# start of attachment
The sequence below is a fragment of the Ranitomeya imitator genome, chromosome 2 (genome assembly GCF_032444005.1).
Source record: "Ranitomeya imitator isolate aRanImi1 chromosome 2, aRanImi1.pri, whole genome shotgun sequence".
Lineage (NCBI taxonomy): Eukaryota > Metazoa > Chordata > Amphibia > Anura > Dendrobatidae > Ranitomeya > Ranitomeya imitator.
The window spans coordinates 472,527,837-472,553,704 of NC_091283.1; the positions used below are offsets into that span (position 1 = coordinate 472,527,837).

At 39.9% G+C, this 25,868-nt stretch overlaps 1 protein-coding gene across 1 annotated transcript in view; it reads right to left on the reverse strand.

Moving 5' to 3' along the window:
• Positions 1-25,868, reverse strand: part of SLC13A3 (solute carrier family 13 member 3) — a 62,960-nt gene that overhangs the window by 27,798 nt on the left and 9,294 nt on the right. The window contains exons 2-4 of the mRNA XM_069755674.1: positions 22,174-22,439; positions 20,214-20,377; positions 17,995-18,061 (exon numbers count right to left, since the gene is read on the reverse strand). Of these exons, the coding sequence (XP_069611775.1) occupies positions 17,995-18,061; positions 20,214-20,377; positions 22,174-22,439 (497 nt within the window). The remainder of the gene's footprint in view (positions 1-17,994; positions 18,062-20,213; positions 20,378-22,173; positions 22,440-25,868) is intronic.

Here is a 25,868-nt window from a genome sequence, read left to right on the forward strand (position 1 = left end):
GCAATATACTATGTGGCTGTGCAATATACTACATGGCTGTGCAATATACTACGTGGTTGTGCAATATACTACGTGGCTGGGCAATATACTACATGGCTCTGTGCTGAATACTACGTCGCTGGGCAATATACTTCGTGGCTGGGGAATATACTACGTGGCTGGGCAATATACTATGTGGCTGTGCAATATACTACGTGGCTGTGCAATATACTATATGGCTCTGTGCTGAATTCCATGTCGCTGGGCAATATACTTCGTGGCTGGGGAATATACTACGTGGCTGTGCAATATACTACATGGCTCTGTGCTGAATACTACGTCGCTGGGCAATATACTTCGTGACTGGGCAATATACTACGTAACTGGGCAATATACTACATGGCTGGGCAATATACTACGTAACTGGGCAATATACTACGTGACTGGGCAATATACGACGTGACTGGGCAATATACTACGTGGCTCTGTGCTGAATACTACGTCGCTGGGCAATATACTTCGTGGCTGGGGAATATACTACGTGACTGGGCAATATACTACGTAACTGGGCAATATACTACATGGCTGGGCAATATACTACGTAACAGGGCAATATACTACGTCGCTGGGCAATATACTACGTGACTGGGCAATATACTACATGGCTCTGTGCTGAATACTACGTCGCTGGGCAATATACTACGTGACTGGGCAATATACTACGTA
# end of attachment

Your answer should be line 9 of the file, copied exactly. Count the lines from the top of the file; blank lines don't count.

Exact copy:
GCAATATACTATGTGGCTGTGCAATATACTACATGGCTGTGCAATATACTACGTGGTTGTGCAATATACTACGTGGCTGGGCAATATACTACATGGCTCTGTGCTGAATACTACGTCGCTGGGCAATATACTTCGTGGCTGGGGAATATACTACGTGGCTGGGCAATATACTATGTGGCTGTGCAATATACTACGTGGCTGTGCAATATACTATATGGCTCTGTGCTGAATTCCATGTCGCTGGGCAATATACTTCGTGGCTGGGGAATATACTACGTGGCTGTGCAATATACTACATGGCTCTGTGCTGAATACTACGTCGCTGGGCAATATACTTCGTGACTGGGCAATATACTACGTAACTGGGCAATATACTACATGGCTGGGCAATATACTACGTAACTGGGCAATATACTACGTGACTGGGCAATATACGACGTGACTGGGCAATATACTACGTGGCTCTGTGCTGAATACTACGTCGCTGGGCAATATACTTCGTGGCTGGGGAATATACTACGTGACTGGGCAATATACTACGTAACTGGGCAATATACTACATGGCTGGGCAATATACTACGTAACAGGGCAATATACTACGTCGCTGGGCAATATACTACGTGACTGGGCAATATACTACATGGCTCTGTGCTGAATACTACGTCGCTGGGCAATATACTACGTGACTGGGCAATATACTACGTA